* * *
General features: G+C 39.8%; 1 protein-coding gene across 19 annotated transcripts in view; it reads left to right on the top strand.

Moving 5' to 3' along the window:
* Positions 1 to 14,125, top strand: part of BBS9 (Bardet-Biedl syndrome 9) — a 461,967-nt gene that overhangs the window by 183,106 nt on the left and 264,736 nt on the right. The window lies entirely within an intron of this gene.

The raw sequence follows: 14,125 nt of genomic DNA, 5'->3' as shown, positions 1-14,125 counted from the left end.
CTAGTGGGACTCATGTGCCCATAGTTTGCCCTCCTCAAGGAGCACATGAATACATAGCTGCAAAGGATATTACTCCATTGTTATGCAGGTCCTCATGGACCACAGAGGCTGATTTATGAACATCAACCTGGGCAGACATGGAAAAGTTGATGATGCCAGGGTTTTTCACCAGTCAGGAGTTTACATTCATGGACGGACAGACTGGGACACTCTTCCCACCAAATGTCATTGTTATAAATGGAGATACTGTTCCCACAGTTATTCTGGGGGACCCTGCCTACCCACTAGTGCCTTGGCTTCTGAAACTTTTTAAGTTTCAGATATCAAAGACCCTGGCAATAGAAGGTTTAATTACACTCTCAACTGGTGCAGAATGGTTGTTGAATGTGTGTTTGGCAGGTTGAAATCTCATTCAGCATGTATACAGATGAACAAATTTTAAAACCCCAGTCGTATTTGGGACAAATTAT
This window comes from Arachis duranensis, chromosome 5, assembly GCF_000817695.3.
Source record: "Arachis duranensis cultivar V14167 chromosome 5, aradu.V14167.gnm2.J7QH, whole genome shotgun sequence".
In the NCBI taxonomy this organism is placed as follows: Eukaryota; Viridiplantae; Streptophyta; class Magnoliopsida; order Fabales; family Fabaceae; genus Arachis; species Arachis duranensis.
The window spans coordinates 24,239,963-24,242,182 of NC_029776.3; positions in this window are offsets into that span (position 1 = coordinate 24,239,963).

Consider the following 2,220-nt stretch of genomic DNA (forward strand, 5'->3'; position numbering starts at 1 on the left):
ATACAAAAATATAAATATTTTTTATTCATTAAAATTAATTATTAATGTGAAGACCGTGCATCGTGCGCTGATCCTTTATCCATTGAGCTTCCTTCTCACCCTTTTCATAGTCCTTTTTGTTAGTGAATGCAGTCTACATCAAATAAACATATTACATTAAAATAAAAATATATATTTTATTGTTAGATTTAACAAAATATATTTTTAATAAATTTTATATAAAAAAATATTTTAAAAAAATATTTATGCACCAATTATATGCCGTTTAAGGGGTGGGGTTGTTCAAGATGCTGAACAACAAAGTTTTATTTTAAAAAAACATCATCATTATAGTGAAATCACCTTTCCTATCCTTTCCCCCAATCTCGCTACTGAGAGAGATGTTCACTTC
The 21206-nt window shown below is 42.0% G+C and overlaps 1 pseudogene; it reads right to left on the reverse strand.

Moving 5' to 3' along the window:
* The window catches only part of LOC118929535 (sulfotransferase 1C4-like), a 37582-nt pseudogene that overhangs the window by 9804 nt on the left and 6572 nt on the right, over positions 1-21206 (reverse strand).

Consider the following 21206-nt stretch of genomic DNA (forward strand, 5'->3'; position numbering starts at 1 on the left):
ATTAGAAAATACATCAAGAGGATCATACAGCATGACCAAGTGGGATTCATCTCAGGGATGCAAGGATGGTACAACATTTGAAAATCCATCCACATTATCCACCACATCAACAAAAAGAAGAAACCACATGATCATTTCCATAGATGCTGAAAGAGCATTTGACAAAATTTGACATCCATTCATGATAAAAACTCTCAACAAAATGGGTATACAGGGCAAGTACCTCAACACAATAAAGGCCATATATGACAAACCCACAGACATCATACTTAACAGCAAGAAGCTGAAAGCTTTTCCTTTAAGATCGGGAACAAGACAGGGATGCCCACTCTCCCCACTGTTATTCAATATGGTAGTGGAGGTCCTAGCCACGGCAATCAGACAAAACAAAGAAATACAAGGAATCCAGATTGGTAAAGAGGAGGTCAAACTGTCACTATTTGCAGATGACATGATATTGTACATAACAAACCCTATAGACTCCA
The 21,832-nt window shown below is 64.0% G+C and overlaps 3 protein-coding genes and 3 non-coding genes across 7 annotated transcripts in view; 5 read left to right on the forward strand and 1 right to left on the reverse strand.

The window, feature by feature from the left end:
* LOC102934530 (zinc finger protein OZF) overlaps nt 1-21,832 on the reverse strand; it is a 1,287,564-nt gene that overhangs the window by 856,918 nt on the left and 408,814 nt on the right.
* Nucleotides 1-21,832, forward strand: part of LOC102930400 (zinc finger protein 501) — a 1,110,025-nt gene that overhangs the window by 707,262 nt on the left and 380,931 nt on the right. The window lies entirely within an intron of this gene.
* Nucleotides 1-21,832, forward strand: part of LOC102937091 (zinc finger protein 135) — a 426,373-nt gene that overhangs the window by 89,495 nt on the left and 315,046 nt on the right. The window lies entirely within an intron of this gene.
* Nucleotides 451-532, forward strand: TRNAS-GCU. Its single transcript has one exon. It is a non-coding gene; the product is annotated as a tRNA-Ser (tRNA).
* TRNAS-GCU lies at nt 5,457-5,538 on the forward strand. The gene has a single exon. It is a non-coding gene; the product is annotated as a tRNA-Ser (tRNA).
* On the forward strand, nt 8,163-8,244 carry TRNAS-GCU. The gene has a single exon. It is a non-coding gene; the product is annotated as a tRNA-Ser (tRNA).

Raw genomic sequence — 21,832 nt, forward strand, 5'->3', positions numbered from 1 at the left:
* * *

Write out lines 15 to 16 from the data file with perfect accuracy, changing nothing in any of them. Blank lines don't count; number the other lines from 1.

Consider the following 21206-nt stretch of genomic DNA (forward strand, 5'->3'; position numbering starts at 1 on the left):
ATTAGAAAATACATCAAGAGGATCATACAGCATGACCAAGTGGGATTCATCTCAGGGATGCAAGGATGGTACAACATTTGAAAATCCATCCACATTATCCACCACATCAACAAAAAGAAGAAACCACATGATCATTTCCATAGATGCTGAAAGAGCATTTGACAAAATTTGACATCCATTCATGATAAAAACTCTCAACAAAATGGGTATACAGGGCAAGTACCTCAACACAATAAAGGCCATATATGACAAACCCACAGACATCATACTTAACAGCAAGAAGCTGAAAGCTTTTCCTTTAAGATCGGGAACAAGACAGGGATGCCCACTCTCCCCACTGTTATTCAATATGGTAGTGGAGGTCCTAGCCACGGCAATCAGACAAAACAAAGAAATACAAGGAATCCAGATTGGTAAAGAGGAGGTCAAACTGTCACTATTTGCAGATGACATGATATTGTACATAACAAACCCTATAGACTCCA